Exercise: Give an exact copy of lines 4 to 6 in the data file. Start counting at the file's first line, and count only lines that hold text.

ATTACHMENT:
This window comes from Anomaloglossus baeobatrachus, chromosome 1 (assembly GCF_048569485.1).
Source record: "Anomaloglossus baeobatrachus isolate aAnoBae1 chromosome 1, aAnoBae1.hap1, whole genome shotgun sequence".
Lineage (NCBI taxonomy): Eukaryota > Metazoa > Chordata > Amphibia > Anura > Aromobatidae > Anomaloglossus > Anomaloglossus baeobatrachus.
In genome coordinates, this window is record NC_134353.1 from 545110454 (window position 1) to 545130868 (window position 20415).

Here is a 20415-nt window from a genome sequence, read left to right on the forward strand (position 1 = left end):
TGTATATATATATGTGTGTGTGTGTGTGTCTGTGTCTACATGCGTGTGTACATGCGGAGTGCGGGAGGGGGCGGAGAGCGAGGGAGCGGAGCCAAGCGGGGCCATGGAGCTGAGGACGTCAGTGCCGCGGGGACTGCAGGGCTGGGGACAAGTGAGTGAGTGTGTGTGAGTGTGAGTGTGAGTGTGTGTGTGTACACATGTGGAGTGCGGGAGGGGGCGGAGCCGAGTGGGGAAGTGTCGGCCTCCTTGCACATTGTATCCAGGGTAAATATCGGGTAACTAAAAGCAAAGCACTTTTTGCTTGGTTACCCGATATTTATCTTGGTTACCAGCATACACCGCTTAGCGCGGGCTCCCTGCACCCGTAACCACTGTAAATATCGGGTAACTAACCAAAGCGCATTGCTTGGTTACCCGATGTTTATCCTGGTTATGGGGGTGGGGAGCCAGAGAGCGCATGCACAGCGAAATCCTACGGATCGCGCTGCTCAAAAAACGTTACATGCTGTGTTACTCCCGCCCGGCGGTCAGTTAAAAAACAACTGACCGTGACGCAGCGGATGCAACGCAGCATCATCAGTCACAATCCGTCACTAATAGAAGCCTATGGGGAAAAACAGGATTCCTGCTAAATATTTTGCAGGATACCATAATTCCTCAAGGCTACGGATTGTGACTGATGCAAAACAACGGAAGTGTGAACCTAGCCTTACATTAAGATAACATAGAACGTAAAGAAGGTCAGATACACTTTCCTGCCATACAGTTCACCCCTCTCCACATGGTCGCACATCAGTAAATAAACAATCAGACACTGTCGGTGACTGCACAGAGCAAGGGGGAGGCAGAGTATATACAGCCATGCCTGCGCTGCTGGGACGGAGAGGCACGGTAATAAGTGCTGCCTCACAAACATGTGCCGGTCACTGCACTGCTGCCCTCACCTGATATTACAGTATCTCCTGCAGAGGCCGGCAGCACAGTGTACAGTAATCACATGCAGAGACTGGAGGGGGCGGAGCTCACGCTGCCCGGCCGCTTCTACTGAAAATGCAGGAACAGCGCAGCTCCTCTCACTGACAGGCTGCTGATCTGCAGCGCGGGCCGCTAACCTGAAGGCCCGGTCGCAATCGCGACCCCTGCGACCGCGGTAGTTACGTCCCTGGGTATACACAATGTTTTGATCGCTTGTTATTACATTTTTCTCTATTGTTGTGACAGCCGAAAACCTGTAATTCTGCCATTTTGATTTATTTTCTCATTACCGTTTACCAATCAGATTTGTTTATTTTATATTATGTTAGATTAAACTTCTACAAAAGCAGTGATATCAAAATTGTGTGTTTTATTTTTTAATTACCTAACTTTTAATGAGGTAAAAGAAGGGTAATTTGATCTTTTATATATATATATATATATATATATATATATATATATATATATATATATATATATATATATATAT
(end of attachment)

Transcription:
In genome coordinates, this window is record NC_134353.1 from 545110454 (window position 1) to 545130868 (window position 20415).

Here is a 20415-nt window from a genome sequence, read left to right on the forward strand (position 1 = left end):
TGTATATATATATGTGTGTGTGTGTGTGTCTGTGTCTACATGCGTGTGTACATGCGGAGTGCGGGAGGGGGCGGAGAGCGAGGGAGCGGAGCCAAGCGGGGCCATGGAGCTGAGGACGTCAGTGCCGCGGGGACTGCAGGGCTGGGGACAAGTGAGTGAGTGTGTGTGAGTGTGAGTGTGAGTGTGTGTGTGTACACATGTGGAGTGCGGGAGGGGGCGGAGCCGAGTGGGGAAGTGTCGGCCTCCTTGCACATTGTATCCAGGGTAAATATCGGGTAACTAAAAGCAAAGCACTTTTTGCTTGGTTACCCGATATTTATCTTGGTTACCAGCATACACCGCTTAGCGCGGGCTCCCTGCACCCGTAACCACTGTAAATATCGGGTAACTAACCAAAGCGCATTGCTTGGTTACCCGATGTTTATCCTGGTTATGGGGGTGGGGAGCCAGAGAGCGCATGCACAGCGAAATCCTACGGATCGCGCTGCTCAAAAAACGTTACATGCTGTGTTACTCCCGCCCGGCGGTCAGTTAAAAAACAACTGACCGTGACGCAGCGGATGCAACGCAGCATCATCAGTCACAATCCGTCACTAATAGAAGCCTATGGGGAAAAACAGGATTCCTGCTAAATATTTTGCAGGATACCATAATTCCTCAAGGCTACGGATTGTGACTGATGCAAAACAACGGAAGTGTGAACCTAGCCTTACATTAAGATAACATAGAACGTAAAGAAGGTCAGATACACTTTCCTGCCATACAGTTCACCCCTCTCCACATGGTCGCACATCAGTAAATAAACAATCAGACACTGTCGGTGACTGCACAGAGCAAGGGGGAGGCAGAGTATATACAGCCATGCCTGCGCTGCTGGGACGGAGAGGCACGGTAATAAGTGCTGCCTCACAAACATGTGCCGGTCACTGCACTGCTGCCCTCACCTGATATTACAGTATCTCCTGCAGAGGCCGGCAGCACAGTGTACAGTAATCACATGCAGAGACTGGAGGGGGCGGAGCTCACGCTGCCCGGCCGCTTCTACTGAAAATGCAGGAACAGCGCAGCTCCTCTCACTGACAGGCTGCTGATCTGCAGCGCGGGCCGCTAACCTGAAGGCCCGGTCGCAATCGCGACCCCTGCGACCGCGGTAGTTACGTCCCTGGGTATACACAATGTTTTGATCGCTTGTTATTACATTTTTCTCTATTGTTGTGACAGCCGAAAACCTGTAATTCTGCCATTTTGATTTATTTTCTCATTACCGTTTACCAATCAGATTTGTTTATTTTATATTATGTTAGATTAAACTTCTACAAAAGCAGTGATATCAAAATTGTGTGTTTTATTTTTTAATTACCTAACTTTTAATGAGGTAAAAGAAGGGTAATTTGATCTTTTATATATATATATATATATATATATATATATATATATATATATATATATATATATATATATATAT